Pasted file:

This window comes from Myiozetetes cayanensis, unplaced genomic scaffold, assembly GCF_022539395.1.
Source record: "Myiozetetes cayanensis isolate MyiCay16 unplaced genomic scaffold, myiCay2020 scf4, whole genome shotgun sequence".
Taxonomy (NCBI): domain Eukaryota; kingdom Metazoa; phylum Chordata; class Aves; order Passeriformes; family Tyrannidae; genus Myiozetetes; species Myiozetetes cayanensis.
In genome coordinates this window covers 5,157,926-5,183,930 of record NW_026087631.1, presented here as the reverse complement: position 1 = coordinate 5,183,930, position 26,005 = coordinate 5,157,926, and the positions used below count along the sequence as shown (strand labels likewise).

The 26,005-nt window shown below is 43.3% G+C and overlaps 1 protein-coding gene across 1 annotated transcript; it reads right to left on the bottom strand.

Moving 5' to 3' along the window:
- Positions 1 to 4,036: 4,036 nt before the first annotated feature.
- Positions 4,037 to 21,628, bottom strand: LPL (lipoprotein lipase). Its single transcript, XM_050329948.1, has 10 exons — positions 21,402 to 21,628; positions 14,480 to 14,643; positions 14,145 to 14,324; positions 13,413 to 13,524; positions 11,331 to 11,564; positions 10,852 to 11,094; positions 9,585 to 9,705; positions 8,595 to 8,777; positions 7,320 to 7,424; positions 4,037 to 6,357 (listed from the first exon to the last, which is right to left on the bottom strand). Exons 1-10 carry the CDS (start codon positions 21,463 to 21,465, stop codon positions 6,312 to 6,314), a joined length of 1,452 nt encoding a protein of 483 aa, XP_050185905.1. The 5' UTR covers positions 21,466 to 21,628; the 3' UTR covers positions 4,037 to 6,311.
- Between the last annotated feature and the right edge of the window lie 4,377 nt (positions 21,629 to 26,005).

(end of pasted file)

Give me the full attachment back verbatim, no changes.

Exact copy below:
This window comes from Myiozetetes cayanensis, unplaced genomic scaffold, assembly GCF_022539395.1.
Source record: "Myiozetetes cayanensis isolate MyiCay16 unplaced genomic scaffold, myiCay2020 scf4, whole genome shotgun sequence".
Taxonomy (NCBI): domain Eukaryota; kingdom Metazoa; phylum Chordata; class Aves; order Passeriformes; family Tyrannidae; genus Myiozetetes; species Myiozetetes cayanensis.
In genome coordinates this window covers 5,157,926-5,183,930 of record NW_026087631.1, presented here as the reverse complement: position 1 = coordinate 5,183,930, position 26,005 = coordinate 5,157,926, and the positions used below count along the sequence as shown (strand labels likewise).

The 26,005-nt window shown below is 43.3% G+C and overlaps 1 protein-coding gene across 1 annotated transcript; it reads right to left on the bottom strand.

Moving 5' to 3' along the window:
- Positions 1 to 4,036: 4,036 nt before the first annotated feature.
- Positions 4,037 to 21,628, bottom strand: LPL (lipoprotein lipase). Its single transcript, XM_050329948.1, has 10 exons — positions 21,402 to 21,628; positions 14,480 to 14,643; positions 14,145 to 14,324; positions 13,413 to 13,524; positions 11,331 to 11,564; positions 10,852 to 11,094; positions 9,585 to 9,705; positions 8,595 to 8,777; positions 7,320 to 7,424; positions 4,037 to 6,357 (listed from the first exon to the last, which is right to left on the bottom strand). Exons 1-10 carry the CDS (start codon positions 21,463 to 21,465, stop codon positions 6,312 to 6,314), a joined length of 1,452 nt encoding a protein of 483 aa, XP_050185905.1. The 5' UTR covers positions 21,466 to 21,628; the 3' UTR covers positions 4,037 to 6,311.
- Between the last annotated feature and the right edge of the window lie 4,377 nt (positions 21,629 to 26,005).